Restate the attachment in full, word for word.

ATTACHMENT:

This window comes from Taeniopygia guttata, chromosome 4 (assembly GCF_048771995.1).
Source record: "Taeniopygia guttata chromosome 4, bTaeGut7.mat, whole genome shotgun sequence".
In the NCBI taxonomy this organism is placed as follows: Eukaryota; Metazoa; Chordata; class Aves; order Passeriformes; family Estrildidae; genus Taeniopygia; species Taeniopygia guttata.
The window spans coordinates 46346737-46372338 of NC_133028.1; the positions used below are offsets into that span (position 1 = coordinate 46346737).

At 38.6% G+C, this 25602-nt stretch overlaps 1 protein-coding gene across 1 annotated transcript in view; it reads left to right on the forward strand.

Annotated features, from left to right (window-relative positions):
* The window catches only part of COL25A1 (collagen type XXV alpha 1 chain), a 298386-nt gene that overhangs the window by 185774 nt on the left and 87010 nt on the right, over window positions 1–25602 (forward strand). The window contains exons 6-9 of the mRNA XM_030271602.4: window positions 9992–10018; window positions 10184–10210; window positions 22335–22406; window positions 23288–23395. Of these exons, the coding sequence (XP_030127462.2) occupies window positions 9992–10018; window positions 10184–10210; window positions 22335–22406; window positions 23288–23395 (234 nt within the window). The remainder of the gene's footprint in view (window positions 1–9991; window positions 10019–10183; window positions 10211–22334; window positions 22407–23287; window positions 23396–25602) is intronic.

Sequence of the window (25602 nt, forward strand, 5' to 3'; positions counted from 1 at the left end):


This window comes from Taeniopygia guttata, chromosome 4 (assembly GCF_048771995.1).
Source record: "Taeniopygia guttata chromosome 4, bTaeGut7.mat, whole genome shotgun sequence".
In the NCBI taxonomy this organism is placed as follows: Eukaryota; Metazoa; Chordata; class Aves; order Passeriformes; family Estrildidae; genus Taeniopygia; species Taeniopygia guttata.
The window spans coordinates 46346737-46372338 of NC_133028.1; the positions used below are offsets into that span (position 1 = coordinate 46346737).

At 38.6% G+C, this 25602-nt stretch overlaps 1 protein-coding gene across 1 annotated transcript in view; it reads left to right on the forward strand.

Annotated features, from left to right (window-relative positions):
* The window catches only part of COL25A1 (collagen type XXV alpha 1 chain), a 298386-nt gene that overhangs the window by 185774 nt on the left and 87010 nt on the right, over window positions 1–25602 (forward strand). The window contains exons 6-9 of the mRNA XM_030271602.4: window positions 9992–10018; window positions 10184–10210; window positions 22335–22406; window positions 23288–23395. Of these exons, the coding sequence (XP_030127462.2) occupies window positions 9992–10018; window positions 10184–10210; window positions 22335–22406; window positions 23288–23395 (234 nt within the window). The remainder of the gene's footprint in view (window positions 1–9991; window positions 10019–10183; window positions 10211–22334; window positions 22407–23287; window positions 23396–25602) is intronic.

Sequence of the window (25602 nt, forward strand, 5' to 3'; positions counted from 1 at the left end):